shareholder constituency, that there was no dispute that corporate formalities had been consistently observed, and that Management and the Fund inarguably stood as separate legal entities.

Finally, and in a most telling point, Janus notes that only one member of the Fund’s board of trustees was associated with Management, verifying that the former enjoyed a degree of independence well beyond the statutory minimum required for mutual fund overseers. See 15 U.S.C. §80a-10 (permitting up to 60% of a mutual fund’s board to be composed of “interested persons”).

Against this backdrop of legal maxims and essential facts, Justice Thomas then exemplified the distinction between the drafter of a speech and its actual speaker, adding the pithy observation that “content is entirely within the control of the person who delivers” the address.

In the controversy at hand, Management was far more akin to a speechwriter than a speechmaker, and, even if the investment advisor had assisted the Fund in crafting the subject prospectuses, it could not be held liable under the relevant subsection of Rule 10b-5, for reason that Management “itself did not ‘make’ those statements.”

In a forceful parenthetical, the majority declared, moreover, that it is drawing “a clean line” between “the maker…with ultimate authority…and others [who] are not.”

Harmonizing with the Private Right of Action

Notwithstanding, Janus presented additional questions in need of resolution. For one, was the high bench’s strict delineation of “make” harmonious with certain other restraints applicable to the federal securities laws? Unequivocally yes, opined Justice Thomas.

In order to explain, the learned jurist was first obligated to remind that neither Section 10 nor Rule 10b-5 expressly authorizes private litigation. See Superintendent of Insurance of N.Y. v. Bankers Life & Casualty Co., 404 U.S. 6 (1971). To be sure, the regulation’s private cause of action is purely a judicial construct, initially inferred nearly 80 years ago by the lower courts, and then belatedly sanctioned by the Supreme Court. See Blue Chip Stamps, infra, 421 U.S. at 737 (1975) (Rehnquist, J.) (the rule’s implied private right of action is “a judicial oak which has grown from little more than a legislative acorn”).

For these reasons, the subsection of the rule holding those who “make” misstatements must be cabined within strict boundaries. To do otherwise would violate the longstanding principle that judge-made remedies are not to be expanded, but, instead, confined by narrow readings. See Stoneridge Investment Partners, LLC v. Scientific-Atlanta, Inc., 552 U.S. 148 (2008). See also Santa Fe Industries, Inc. v. Green, 430 U.S. 462, 479 (1977) (“Absent a clear indication of congressional intent, we are reluctant” to expand Rule 10b-5’s implied private right of action.).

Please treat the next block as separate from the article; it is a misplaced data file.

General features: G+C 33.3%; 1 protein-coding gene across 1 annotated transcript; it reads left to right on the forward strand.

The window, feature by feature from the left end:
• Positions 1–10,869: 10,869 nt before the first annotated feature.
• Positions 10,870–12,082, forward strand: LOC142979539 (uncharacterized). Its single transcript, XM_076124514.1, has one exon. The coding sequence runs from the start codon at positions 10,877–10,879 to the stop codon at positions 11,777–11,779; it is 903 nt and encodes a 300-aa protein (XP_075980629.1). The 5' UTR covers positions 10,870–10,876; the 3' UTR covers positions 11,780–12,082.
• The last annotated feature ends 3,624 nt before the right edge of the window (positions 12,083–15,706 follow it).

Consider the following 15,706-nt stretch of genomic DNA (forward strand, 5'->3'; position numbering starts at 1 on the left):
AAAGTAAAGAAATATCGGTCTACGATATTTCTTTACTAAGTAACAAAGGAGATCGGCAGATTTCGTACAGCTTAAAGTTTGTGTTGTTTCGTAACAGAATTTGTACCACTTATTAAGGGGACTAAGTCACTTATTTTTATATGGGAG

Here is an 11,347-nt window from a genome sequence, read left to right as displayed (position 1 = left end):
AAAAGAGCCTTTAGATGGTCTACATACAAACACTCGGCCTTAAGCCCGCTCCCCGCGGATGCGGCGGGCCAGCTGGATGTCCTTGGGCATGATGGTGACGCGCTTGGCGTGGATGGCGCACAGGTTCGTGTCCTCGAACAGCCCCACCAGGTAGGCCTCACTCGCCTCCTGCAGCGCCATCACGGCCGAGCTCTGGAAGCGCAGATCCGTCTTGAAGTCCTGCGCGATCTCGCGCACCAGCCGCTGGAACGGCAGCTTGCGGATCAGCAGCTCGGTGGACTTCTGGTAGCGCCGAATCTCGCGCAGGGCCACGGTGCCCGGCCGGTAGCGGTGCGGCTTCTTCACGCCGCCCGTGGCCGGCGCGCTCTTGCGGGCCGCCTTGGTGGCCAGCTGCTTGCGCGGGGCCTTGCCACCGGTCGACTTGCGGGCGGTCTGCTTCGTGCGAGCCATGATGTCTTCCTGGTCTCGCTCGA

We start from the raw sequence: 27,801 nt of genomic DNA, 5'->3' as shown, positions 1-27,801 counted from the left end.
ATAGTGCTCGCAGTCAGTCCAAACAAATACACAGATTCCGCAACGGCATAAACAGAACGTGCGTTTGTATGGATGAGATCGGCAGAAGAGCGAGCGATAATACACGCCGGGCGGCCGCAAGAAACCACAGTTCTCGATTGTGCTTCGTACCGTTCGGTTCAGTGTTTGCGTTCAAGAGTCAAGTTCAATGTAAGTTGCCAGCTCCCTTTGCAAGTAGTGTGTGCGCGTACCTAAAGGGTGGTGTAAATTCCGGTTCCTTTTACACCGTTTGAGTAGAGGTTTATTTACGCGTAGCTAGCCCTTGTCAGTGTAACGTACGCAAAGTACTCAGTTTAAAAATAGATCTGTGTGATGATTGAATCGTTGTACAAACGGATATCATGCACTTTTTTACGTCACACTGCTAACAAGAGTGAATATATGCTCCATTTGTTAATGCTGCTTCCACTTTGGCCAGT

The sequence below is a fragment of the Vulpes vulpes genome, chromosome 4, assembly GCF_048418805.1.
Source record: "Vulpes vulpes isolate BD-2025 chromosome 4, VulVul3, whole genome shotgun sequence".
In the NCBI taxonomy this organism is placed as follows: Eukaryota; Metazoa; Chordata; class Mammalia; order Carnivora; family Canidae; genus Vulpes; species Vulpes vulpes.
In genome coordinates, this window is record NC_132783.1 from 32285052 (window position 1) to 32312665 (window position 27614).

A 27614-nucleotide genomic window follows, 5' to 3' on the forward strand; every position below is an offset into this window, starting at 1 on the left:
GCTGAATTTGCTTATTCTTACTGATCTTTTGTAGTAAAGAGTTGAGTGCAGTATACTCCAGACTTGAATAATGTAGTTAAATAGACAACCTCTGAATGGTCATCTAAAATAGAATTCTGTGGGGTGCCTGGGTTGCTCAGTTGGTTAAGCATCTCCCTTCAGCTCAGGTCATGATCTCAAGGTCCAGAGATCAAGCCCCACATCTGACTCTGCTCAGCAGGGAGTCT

In addition, the Supreme Court had to square today’s holding with its oft-repeated pronouncement that there is no private cause of action for aiding and abetting a primary violation of Rule 10b-5. See Central Bank of Denver, N.A. v. First Interstate Bank of Denver, N.A., 511 U.S. 164 (1994). Justice Thomas voiced grave concern that a “broader reading of ‘make’” herein would convert the long-excluded subset of aiders and abettors into front-line wrongdoers, and thereby “substantially undermine Central Bank.”

By declining to impose “maker” liability upon those who lack the final say over a purported misrepresentation, the high bench avoided contradicting one of its most adamantine landmarks. And to complete this reconciliation, Thomas opined that Central Bank and its progeny “suggest[ ] the rule we adopt today: that the maker of a statement is the entity with authority over the content of the statement and whether and how to communicate it.”

Janus thereby concluded upon that clear articulation of its guiding precept: one “makes” a misrepresentation in violation of the pertinent subcomponent of Rule 10b-5 by exercising ultimate control over the misleading statement. Remaining steadfast to the quotidian meaning of “make,” the high court placed all others outside the purview of that discrete subsection—although not necessarily beyond the other proscriptions found within the body of the anti-fraud regulation.

Over a decade has passed since Janus took its rightful place in the Supreme Court’s pantheon of securities law landmarks. Over that span of years, and, furthermore, as the relevant case law has matured, we can better appreciate Justice Thomas’ forthrightness, and the supple manner in which the majority staked out an exacting border dividing those who merely play a role in the creation of specious declarations from the miscreants who enjoy the last word over deceptive utterances. Janus thereby assures that Rule 10b-5 is justly applied, in accord with its own text, and that of its enabling proviso, Section 10.

Yet, we must remember that, for all of its clarity and prodigious reasoning, Janus is delimited to the wrong of “making” misrepresentations or omissions. As for Rule 10b-5’s other prohibitions, specifically “scheming” to defraud, our next installment shall analyze the Supreme Court’s most recent wisdom in that regard.

Anthony Michael Sabino is a partner at Sabino & Sabino, P.C., and a Professor of Law, Tobin College of Business, St. John’s University. [email protected].